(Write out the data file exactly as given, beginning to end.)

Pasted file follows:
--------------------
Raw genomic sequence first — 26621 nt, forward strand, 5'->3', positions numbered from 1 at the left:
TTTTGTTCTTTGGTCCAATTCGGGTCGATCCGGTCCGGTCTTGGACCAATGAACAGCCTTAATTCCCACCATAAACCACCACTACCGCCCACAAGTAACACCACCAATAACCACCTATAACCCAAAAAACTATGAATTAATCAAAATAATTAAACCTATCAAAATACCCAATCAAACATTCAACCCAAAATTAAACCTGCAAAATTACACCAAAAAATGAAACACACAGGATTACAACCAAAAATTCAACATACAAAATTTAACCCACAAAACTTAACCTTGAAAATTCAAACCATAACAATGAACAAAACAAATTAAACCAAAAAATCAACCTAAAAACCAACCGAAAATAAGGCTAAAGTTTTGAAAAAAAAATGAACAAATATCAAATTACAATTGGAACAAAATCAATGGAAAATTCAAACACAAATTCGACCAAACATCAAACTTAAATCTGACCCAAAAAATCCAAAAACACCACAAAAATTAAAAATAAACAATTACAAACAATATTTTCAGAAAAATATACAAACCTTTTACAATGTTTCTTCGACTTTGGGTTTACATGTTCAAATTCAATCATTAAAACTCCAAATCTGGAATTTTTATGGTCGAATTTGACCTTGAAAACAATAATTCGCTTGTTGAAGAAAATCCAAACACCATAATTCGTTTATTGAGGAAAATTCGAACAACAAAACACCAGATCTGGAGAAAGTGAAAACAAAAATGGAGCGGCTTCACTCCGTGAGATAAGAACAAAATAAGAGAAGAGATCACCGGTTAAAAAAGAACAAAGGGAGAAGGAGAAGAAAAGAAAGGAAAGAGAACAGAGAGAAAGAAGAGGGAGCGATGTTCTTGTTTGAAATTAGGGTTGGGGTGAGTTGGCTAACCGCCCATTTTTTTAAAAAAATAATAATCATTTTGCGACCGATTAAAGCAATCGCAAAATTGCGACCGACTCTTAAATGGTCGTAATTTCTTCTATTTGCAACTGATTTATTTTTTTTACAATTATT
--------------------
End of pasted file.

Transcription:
Raw genomic sequence first — 26621 nt, forward strand, 5'->3', positions numbered from 1 at the left:
TTTTGTTCTTTGGTCCAATTCGGGTCGATCCGGTCCGGTCTTGGACCAATGAACAGCCTTAATTCCCACCATAAACCACCACTACCGCCCACAAGTAACACCACCAATAACCACCTATAACCCAAAAAACTATGAATTAATCAAAATAATTAAACCTATCAAAATACCCAATCAAACATTCAACCCAAAATTAAACCTGCAAAATTACACCAAAAAATGAAACACACAGGATTACAACCAAAAATTCAACATACAAAATTTAACCCACAAAACTTAACCTTGAAAATTCAAACCATAACAATGAACAAAACAAATTAAACCAAAAAATCAACCTAAAAACCAACCGAAAATAAGGCTAAAGTTTTGAAAAAAAAATGAACAAATATCAAATTACAATTGGAACAAAATCAATGGAAAATTCAAACACAAATTCGACCAAACATCAAACTTAAATCTGACCCAAAAAATCCAAAAACACCACAAAAATTAAAAATAAACAATTACAAACAATATTTTCAGAAAAATATACAAACCTTTTACAATGTTTCTTCGACTTTGGGTTTACATGTTCAAATTCAATCATTAAAACTCCAAATCTGGAATTTTTATGGTCGAATTTGACCTTGAAAACAATAATTCGCTTGTTGAAGAAAATCCAAACACCATAATTCGTTTATTGAGGAAAATTCGAACAACAAAACACCAGATCTGGAGAAAGTGAAAACAAAAATGGAGCGGCTTCACTCCGTGAGATAAGAACAAAATAAGAGAAGAGATCACCGGTTAAAAAAGAACAAAGGGAGAAGGAGAAGAAAAGAAAGGAAAGAGAACAGAGAGAAAGAAGAGGGAGCGATGTTCTTGTTTGAAATTAGGGTTGGGGTGAGTTGGCTAACCGCCCATTTTTTTAAAAAAATAATAATCATTTTGCGACCGATTAAAGCAATCGCAAAATTGCGACCGACTCTTAAATGGTCGTAATTTCTTCTATTTGCAACTGATTTATTTTTTTTACAATTATT